As per the old adsorption theory of catalysis, the reactants in their gaseous state or in their dissolved state in any solution get adsorbed on the surface of a suitable catalyst in its solid state. As a result of the increase in the concentration of the reactants on the surface of the catalyst, availability, and probability of the occurrence of a reaction between two species increases, and thus the rate of the reaction increases. Also, as the reactants adhere to the surface of the catalyst some amount of energy is released as the process is exothermic in nature. This heat of combination is utilized in the reaction between the two species, thus enhancing the rate of the reaction.
As per the intermediate compound theory of catalysis, the reaction that is desired is achieved with the formation of an intermediate compound and the following decomposition of the same into the desired products. In this process, the catalyst is regenerated after the reaction is over.
Heterogeneous Catalysis Steps
Now, as per the modern adsorption theory, which is a combination of the old theory of adsorption and the intermediate theory of compound formation, the process of heterogeneous catalysis takes place with these five steps,
- The reactants diffuse to the surface of the catalysts. In this process, the reactants first get in contact with the external surface, out of which some of them cross the barrier and enter the interior exposed surface that includes paths and cracks on the external surface.
- These molecules then get adhered to the suitable sites available for adsorption.
- The reactants, when bound to the surface have a higher probability of reacting with each other, and after the reaction, they form an intermediate compound.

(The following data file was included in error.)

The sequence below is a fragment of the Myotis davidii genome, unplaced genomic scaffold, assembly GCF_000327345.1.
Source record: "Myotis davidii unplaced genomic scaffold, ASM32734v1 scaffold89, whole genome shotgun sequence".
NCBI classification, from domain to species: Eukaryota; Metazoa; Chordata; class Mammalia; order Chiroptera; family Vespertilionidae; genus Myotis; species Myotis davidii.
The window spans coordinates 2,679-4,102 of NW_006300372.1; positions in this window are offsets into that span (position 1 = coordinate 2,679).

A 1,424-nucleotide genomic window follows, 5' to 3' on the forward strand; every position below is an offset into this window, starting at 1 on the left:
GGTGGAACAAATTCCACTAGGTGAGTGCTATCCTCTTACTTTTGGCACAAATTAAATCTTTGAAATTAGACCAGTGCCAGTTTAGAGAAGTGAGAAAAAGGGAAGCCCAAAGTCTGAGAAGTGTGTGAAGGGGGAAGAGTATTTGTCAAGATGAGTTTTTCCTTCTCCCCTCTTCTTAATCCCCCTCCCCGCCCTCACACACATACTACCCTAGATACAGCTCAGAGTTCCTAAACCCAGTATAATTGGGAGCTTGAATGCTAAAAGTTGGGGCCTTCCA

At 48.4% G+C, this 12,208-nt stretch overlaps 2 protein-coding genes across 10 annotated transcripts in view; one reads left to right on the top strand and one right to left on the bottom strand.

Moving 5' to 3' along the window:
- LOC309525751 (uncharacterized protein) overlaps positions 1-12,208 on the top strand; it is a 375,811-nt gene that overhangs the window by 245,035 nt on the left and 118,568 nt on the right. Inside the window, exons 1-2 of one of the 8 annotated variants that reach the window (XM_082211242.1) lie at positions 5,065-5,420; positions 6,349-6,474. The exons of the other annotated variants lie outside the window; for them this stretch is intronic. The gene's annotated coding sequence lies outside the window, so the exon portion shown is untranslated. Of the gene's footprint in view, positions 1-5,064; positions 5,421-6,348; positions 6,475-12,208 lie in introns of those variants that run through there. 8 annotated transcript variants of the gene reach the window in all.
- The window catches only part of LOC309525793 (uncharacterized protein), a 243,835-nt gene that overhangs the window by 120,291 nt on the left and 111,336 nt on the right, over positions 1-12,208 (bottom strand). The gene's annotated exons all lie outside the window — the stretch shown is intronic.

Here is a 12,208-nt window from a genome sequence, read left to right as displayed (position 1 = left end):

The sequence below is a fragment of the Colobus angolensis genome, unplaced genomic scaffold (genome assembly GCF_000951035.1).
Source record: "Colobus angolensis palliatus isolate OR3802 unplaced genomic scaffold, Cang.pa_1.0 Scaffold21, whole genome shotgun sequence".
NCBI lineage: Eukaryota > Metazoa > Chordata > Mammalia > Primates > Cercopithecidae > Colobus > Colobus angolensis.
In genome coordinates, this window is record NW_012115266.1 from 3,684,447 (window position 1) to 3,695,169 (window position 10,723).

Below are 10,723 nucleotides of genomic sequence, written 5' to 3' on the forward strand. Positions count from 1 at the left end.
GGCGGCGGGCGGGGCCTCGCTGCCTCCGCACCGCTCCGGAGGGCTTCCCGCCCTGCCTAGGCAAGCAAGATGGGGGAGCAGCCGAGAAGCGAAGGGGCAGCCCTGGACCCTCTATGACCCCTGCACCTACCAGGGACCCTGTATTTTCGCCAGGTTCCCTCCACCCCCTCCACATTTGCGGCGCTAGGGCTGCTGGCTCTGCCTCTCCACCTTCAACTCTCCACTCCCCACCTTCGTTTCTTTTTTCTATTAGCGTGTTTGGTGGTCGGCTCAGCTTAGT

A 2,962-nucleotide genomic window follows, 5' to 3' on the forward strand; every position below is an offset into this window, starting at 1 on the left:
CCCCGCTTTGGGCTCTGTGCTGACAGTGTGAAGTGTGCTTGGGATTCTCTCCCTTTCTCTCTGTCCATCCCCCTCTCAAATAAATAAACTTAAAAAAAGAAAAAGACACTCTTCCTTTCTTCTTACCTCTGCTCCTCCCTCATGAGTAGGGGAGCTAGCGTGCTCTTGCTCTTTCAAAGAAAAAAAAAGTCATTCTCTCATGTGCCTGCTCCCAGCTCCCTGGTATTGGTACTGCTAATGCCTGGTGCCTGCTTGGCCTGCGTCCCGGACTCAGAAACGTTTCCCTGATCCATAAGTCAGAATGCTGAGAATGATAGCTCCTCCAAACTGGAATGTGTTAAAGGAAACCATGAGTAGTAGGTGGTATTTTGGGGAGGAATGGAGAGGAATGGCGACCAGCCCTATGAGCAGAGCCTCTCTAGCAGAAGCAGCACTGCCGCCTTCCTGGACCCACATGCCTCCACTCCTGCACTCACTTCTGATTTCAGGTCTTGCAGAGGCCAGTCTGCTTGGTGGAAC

- After this process, the intermediate compound gets desorbed from the surface, which again becomes available for adsorption for other molecules to come.
- The intermediate compound then disintegrates to form the final products, which then diffuse out of the internal pores and the external surface of the catalyst.
Here, we see that the catalyst remains unchanged and is obtained in its original form once the reaction is over. The mass and the chemical composition of the catalyst are not altered throughout the process. We cannot explain the concept of catalytic promoters and inhibitors through the modern theory of adsorption.
Frequently Asked Questions – FAQs
What is adsorption theory?
The adsorption principle notes that adhesion is the product of molecular interaction between the two materials and the evolving surface forces. A bond emerges from the adsorption on the substratum of adhesive molecules and the resultant enticing forces, typically known as secondary or van der Waals forces.
Why are heterogeneous catalyst preferred?
In industrial chemical processing heterogeneous catalysts play a significant role. Because of their robustness and lower operating costs, they are favoured, particularly through easier recovery / separation from the products enabling streamlining of chemical processes.
What does heterogeneous mean?
Heterogeneous refers to a structure which appears abnormal or variegated with dissimilar components or elements. A dermoid cyst, for example, has a heterogeneous attenuation to CT. For homogeneous, it is the antonym, indicating a system of identical components. Heterogeneous refers to a system whose root is alien.
What are the two types of catalyst?
It is possible to separate catalysts into two major groups-heterogeneous and homogeneous. In a heterogeneous reaction the catalyst is in a phase other than the reactants. The catalyst is in the same step as the reactants, in a homogeneous reaction.
What are the most common types of heterogeneous catalysts?
The catalyst occurs at the same time as the reactants in homogeneous catalysis. The catalyst occurs in heterogeneous catalysis at a step distinct from that of the reactants. A solid catalyst is the most common sort of heterogeneous catalyst.
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